How Gaza's electricity crisis is becoming Israel's water catastrophe

Aug 11, 2016 12:00 AM

The electricity crisis in the Gaza Strip is no longer just the problem of the 1.8 million Palestinians who live there or of the Hamas regime. The chronic power deficit is creating environmental repercussions that threaten Israel’s water reservoirs, sewage system and environmental quality. In May, Gaza’s sewage system collapsed, and raw sewage reached the water reservoir of the Hof Ashkelon Regional Council. Gaza’s sewage plants have ceased functioning due to the lack of electricity, and left wastewater flows into Israel untreated.

“Without electricity, water cannot be produced and wastewater cannot be treated,” said Eilon Adar, a hydrologist and the former director of Ben-Gurion University’s Zuckerberg Institute for Water Research, Department of Environmental Hydrology and Microbiology in Beersheba. “An aquifer knows no borders. Water does not stop at a border. At the moment the damage is negligible, but Gaza is now dumping its untreated wastewater near the Beit Lahia wastewater treatment plant. This site, founded a number of years ago with Israel’s agreement, is only about 200 meters [660 feet] from Israel’s border and the [effluent] ‘lake’ seeps into the coastal aquifer.”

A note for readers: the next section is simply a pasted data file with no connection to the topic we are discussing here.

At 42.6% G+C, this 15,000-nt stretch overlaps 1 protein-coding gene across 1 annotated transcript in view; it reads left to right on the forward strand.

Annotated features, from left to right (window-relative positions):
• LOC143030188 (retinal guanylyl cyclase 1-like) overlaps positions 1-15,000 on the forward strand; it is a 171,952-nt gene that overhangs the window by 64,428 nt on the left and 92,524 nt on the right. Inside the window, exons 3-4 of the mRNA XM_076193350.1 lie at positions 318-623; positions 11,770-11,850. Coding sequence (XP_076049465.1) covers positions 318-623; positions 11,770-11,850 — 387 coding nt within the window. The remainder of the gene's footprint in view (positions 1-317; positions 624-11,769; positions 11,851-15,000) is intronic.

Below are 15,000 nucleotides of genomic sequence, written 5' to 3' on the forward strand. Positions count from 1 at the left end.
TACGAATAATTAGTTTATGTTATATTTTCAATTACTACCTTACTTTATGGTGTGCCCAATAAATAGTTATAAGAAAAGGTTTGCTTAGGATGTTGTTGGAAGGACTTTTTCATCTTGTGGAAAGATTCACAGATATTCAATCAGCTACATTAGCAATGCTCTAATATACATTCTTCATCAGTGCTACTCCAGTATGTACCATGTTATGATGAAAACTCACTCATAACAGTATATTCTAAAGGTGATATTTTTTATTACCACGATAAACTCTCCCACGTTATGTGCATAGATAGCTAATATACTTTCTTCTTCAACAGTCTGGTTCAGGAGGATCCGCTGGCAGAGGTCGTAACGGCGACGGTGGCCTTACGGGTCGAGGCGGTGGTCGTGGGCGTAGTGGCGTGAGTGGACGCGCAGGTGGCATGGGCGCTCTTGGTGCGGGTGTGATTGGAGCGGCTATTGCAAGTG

According to Adar, when Gaza's wastewater treatment plant does not function, Israel stands to suffer as well. The ramifications of this can already be seen.